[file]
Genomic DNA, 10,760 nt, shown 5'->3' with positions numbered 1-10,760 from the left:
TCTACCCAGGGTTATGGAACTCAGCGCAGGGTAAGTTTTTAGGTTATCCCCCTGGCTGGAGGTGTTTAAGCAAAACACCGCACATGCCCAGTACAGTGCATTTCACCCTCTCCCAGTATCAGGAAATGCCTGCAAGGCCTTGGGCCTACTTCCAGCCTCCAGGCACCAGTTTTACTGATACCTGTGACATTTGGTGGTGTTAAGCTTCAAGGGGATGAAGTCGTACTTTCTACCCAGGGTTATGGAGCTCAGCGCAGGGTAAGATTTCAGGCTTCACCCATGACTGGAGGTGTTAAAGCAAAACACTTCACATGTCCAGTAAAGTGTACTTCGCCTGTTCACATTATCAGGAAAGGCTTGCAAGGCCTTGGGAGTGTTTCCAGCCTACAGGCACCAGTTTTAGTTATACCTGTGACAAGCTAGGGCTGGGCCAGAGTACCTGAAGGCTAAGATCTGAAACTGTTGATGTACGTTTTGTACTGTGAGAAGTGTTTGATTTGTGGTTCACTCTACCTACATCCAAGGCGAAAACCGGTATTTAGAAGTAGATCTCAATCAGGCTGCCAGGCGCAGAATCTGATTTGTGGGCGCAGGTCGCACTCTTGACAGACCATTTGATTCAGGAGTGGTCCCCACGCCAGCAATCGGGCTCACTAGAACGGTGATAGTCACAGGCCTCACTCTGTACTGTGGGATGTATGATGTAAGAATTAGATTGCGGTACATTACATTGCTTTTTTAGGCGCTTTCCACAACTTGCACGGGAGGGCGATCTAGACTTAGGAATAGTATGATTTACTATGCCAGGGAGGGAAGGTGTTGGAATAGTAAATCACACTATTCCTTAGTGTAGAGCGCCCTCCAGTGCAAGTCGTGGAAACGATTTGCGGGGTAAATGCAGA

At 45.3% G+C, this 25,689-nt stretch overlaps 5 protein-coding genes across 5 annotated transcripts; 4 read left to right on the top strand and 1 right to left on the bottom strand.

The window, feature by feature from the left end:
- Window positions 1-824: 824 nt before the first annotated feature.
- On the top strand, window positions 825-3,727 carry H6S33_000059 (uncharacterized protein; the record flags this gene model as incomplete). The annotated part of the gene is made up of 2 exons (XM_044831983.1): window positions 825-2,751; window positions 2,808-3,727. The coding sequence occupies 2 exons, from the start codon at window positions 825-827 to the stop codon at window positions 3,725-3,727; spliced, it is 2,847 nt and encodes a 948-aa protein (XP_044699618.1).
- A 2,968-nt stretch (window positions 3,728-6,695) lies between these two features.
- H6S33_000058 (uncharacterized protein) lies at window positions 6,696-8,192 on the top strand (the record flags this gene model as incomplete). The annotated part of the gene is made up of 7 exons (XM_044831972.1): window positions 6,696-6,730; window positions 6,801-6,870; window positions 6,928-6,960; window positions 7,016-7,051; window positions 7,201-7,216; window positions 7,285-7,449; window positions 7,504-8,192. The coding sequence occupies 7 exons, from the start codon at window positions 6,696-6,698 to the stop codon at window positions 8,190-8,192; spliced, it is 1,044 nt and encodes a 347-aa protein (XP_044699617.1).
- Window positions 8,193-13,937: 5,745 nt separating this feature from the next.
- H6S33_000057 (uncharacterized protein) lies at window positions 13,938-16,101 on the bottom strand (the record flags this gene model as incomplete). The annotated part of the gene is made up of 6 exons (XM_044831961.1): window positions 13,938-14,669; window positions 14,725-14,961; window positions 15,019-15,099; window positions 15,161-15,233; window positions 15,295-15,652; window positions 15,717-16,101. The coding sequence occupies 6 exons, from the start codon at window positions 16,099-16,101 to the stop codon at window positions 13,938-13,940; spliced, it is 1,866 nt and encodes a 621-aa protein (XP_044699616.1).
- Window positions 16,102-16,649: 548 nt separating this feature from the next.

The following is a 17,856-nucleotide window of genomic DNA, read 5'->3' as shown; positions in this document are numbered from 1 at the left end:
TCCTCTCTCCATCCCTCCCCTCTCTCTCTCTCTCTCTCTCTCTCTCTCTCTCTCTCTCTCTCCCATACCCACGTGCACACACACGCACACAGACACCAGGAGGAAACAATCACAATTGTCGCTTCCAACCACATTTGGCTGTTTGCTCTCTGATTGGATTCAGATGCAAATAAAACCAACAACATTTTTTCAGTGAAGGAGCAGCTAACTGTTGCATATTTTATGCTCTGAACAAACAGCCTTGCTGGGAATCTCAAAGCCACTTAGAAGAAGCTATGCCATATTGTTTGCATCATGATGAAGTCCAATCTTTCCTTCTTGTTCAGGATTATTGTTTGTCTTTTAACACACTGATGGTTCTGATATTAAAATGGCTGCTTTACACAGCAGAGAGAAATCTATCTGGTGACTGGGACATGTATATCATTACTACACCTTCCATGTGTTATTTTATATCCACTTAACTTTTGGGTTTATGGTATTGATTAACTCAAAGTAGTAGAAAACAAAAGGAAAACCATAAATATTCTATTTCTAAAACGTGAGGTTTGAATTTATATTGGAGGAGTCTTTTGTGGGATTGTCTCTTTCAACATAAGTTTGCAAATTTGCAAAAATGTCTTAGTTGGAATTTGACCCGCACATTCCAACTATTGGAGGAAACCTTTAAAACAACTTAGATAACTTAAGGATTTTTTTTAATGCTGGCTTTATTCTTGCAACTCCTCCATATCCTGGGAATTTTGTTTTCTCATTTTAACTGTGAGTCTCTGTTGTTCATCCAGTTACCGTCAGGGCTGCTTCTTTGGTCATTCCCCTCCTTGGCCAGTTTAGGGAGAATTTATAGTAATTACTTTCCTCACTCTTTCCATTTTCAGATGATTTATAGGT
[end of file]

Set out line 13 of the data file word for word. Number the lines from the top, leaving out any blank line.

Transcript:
TCCTCTCTCCATCCCTCCCCTCTCTCTCTCTCTCTCTCTCTCTCTCTCTCTCTCTCTCTCTCCCATACCCACGTGCACACACACGCACACAGACACCAGGAGGAAACAATCACAATTGTCGCTTCCAACCACATTTGGCTGTTTGCTCTCTGATTGGATTCAGATGCAAATAAAACCAACAACATTTTTTCAGTGAAGGAGCAGCTAACTGTTGCATATTTTATGCTCTGAACAAACAGCCTTGCTGGGAATCTCAAAGCCACTTAGAAGAAGCTATGCCATATTGTTTGCATCATGATGAAGTCCAATCTTTCCTTCTTGTTCAGGATTATTGTTTGTCTTTTAACACACTGATGGTTCTGATATTAAAATGGCTGCTTTACACAGCAGAGAGAAATCTATCTGGTGACTGGGACATGTATATCATTACTACACCTTCCATGTGTTATTTTATATCCACTTAACTTTTGGGTTTATGGTATTGATTAACTCAAAGTAGTAGAAAACAAAAGGAAAACCATAAATATTCTATTTCTAAAACGTGAGGTTTGAATTTATATTGGAGGAGTCTTTTGTGGGATTGTCTCTTTCAACATAAGTTTGCAAATTTGCAAAAATGTCTTAGTTGGAATTTGACCCGCACATTCCAACTATTGGAGGAAACCTTTAAAACAACTTAGATAACTTAAGGATTTTTTTTAATGCTGGCTTTATTCTTGCAACTCCTCCATATCCTGGGAATTTTGTTTTCTCATTTTAACTGTGAGTCTCTGTTGTTCATCCAGTTACCGTCAGGGCTGCTTCTTTGGTCATTCCCCTCCTTGGCCAGTTTAGGGAGAATTTATAGTAATTACTTTCCTCACTCTTTCCATTTTCAGATGATTTATAGGT